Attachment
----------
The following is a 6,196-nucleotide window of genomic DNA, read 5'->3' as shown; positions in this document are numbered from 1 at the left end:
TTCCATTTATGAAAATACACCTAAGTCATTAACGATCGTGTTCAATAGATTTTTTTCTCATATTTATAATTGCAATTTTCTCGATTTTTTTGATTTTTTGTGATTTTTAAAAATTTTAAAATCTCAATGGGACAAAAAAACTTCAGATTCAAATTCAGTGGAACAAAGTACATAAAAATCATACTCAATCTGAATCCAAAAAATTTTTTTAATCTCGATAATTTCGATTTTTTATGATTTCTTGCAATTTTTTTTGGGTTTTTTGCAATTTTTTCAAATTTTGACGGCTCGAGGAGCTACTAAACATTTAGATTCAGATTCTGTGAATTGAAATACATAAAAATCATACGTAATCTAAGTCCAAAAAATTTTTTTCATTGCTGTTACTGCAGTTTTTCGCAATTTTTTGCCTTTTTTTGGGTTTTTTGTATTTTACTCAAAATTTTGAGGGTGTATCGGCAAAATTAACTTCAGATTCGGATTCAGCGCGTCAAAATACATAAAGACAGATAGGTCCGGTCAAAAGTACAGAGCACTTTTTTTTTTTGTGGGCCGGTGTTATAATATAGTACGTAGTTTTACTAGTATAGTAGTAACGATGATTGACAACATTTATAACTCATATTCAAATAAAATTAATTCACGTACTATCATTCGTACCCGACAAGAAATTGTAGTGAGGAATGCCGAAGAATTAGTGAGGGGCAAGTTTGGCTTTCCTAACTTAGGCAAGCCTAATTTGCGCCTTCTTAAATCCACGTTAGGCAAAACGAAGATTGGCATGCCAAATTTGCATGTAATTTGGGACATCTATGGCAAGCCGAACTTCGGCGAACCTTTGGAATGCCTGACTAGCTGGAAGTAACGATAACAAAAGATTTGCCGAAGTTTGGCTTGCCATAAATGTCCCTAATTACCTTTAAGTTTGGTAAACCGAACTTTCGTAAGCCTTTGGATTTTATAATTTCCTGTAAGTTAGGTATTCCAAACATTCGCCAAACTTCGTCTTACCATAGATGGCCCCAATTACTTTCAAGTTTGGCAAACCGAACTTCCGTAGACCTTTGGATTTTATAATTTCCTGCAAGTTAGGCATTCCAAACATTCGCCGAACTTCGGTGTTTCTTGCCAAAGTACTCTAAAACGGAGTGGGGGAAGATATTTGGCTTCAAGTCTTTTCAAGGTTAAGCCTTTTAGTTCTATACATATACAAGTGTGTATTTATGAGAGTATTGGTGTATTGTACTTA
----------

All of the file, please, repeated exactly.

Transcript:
The following is a 6,196-nucleotide window of genomic DNA, read 5'->3' as shown; positions in this document are numbered from 1 at the left end:
TTCCATTTATGAAAATACACCTAAGTCATTAACGATCGTGTTCAATAGATTTTTTTCTCATATTTATAATTGCAATTTTCTCGATTTTTTTGATTTTTTGTGATTTTTAAAAATTTTAAAATCTCAATGGGACAAAAAAACTTCAGATTCAAATTCAGTGGAACAAAGTACATAAAAATCATACTCAATCTGAATCCAAAAAATTTTTTTAATCTCGATAATTTCGATTTTTTATGATTTCTTGCAATTTTTTTTGGGTTTTTTGCAATTTTTTCAAATTTTGACGGCTCGAGGAGCTACTAAACATTTAGATTCAGATTCTGTGAATTGAAATACATAAAAATCATACGTAATCTAAGTCCAAAAAATTTTTTTCATTGCTGTTACTGCAGTTTTTCGCAATTTTTTGCCTTTTTTTGGGTTTTTTGTATTTTACTCAAAATTTTGAGGGTGTATCGGCAAAATTAACTTCAGATTCGGATTCAGCGCGTCAAAATACATAAAGACAGATAGGTCCGGTCAAAAGTACAGAGCACTTTTTTTTTTTGTGGGCCGGTGTTATAATATAGTACGTAGTTTTACTAGTATAGTAGTAACGATGATTGACAACATTTATAACTCATATTCAAATAAAATTAATTCACGTACTATCATTCGTACCCGACAAGAAATTGTAGTGAGGAATGCCGAAGAATTAGTGAGGGGCAAGTTTGGCTTTCCTAACTTAGGCAAGCCTAATTTGCGCCTTCTTAAATCCACGTTAGGCAAAACGAAGATTGGCATGCCAAATTTGCATGTAATTTGGGACATCTATGGCAAGCCGAACTTCGGCGAACCTTTGGAATGCCTGACTAGCTGGAAGTAACGATAACAAAAGATTTGCCGAAGTTTGGCTTGCCATAAATGTCCCTAATTACCTTTAAGTTTGGTAAACCGAACTTTCGTAAGCCTTTGGATTTTATAATTTCCTGTAAGTTAGGTATTCCAAACATTCGCCAAACTTCGTCTTACCATAGATGGCCCCAATTACTTTCAAGTTTGGCAAACCGAACTTCCGTAGACCTTTGGATTTTATAATTTCCTGCAAGTTAGGCATTCCAAACATTCGCCGAACTTCGGTGTTTCTTGCCAAAGTACTCTAAAACGGAGTGGGGGAAGATATTTGGCTTCAAGTCTTTTCAAGGTTAAGCCTTTTAGTTCTATACATATACAAGTGTGTATTTATGAGAGTATTGGTGTATTGTACTTA